Rosemary-Rubbed Beef Tenderloin

  • Serves

    serves 4


Seasoned with fresh rosemary and garlic, this juicy beef tenderloin is the perfect main dish to serve to big groups; any leftovers can be used in sandwiches the day after. For step-by-step instructions on tying a whole beef tenderloin to ensure even cooking, see All Tied Up. This recipe first appeared in our October 2011 issue, along with Hunter Lewis's article The Boys' Club.


  • 1 (2-lb.) beef tenderloin, trimmed of sinew and excess fat, and tied with kitchen twine
  • 14 cup canola oil
  • 3 tbsp. finely chopped rosemary
  • 3 large cloves garlic, peeled and finely chopped
  • Kosher salt and freshly ground black pepper, to taste
  • 2 tbsp. unsalted butter


Step 1

Place beef tenderloin on a sheet of aluminum foil, and rub all over with 2 tbsp. oil, the rosemary, and the garlic. Season the tenderloin generously with salt and pepper, and then let the beef sit at room temperature for 1 hour, to allow the seasonings to penetrate the meat and form a flavorful crust on the exterior of the roast. (This resting period also takes the chill off the meat, which allows it to cook more evenly in the oven.)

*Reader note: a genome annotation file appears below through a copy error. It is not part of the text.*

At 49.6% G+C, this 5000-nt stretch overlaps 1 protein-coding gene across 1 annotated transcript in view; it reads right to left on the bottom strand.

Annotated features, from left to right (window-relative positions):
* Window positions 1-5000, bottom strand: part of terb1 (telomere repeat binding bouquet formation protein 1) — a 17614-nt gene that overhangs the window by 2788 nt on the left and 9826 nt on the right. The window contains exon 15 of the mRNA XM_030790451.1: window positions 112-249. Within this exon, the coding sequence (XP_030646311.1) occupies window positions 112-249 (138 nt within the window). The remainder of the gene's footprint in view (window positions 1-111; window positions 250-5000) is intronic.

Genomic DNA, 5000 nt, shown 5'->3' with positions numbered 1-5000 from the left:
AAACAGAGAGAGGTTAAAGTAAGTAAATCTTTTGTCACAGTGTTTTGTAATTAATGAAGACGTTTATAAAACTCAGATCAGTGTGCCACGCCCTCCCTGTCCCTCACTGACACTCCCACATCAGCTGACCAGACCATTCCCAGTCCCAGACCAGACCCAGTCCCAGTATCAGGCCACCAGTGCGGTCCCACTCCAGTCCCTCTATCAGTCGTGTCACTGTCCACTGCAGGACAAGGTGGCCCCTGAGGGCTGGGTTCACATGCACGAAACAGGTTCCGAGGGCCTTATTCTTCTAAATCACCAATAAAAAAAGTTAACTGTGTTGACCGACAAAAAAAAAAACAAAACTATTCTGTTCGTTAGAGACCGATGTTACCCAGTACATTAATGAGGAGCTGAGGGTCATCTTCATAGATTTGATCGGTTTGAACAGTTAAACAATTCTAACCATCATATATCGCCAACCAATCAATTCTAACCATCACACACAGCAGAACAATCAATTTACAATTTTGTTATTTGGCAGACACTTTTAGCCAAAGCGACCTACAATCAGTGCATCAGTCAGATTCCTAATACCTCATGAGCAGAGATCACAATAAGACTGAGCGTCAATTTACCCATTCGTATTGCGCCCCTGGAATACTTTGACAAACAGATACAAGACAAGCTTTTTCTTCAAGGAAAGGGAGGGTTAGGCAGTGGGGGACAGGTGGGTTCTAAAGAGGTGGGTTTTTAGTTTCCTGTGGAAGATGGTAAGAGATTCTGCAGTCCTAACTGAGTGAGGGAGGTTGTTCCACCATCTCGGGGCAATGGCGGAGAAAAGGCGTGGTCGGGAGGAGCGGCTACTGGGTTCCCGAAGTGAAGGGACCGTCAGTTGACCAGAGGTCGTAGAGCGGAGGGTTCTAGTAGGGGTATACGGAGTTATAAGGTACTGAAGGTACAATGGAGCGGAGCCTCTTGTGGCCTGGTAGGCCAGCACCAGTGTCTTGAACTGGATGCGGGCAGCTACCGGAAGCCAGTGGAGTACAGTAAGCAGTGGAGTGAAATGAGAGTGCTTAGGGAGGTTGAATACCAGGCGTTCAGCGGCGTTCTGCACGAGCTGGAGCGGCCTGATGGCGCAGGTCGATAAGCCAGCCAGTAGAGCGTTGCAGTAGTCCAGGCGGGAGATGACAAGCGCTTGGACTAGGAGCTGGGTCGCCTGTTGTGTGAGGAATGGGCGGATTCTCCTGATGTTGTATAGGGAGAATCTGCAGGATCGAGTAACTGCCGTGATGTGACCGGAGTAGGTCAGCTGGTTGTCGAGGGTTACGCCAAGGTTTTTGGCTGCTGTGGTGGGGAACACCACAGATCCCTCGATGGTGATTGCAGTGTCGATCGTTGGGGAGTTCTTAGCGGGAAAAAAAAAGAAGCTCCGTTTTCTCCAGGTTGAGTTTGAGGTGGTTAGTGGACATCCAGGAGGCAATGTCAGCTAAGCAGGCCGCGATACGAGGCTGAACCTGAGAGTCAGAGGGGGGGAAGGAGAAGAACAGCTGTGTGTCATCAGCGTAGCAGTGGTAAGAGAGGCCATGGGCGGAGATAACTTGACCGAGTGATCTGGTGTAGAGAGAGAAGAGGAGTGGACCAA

Step 2

Heat oven to 425°. Heat the remaining oil and the butter in a 12″ skillet over medium-high heat. Carefully add the tenderloin to the skillet and cook, turning as needed until the beef is browned on all sides, about 7 minutes.

Step 3

Transfer the skillet to the oven, and cook the tenderloin until an instant-read thermometer inserted into the thickest part of the beef reads 125° for medium-rare.

Step 4

Remove the tenderloin from the oven and let it rest for 20 minutes. (During this resting period, the tenderloin will continue to rise in temperature to produce a perfect medium-rare interior, and the tenderloin's juices will have enough time to distribute evenly throughout the meat.)

Step 5

When you're ready to serve the tenderloin, remove the twine, and use a long slicing knife to cut the beef into 1⁄2″-thick slices. Transfer slices to a large serving platter, and pour any accumulated juices from the cutting board over the meat to moisten it. Serve immediately or at room temperature with roasted potatoes and a green salad, if you like.

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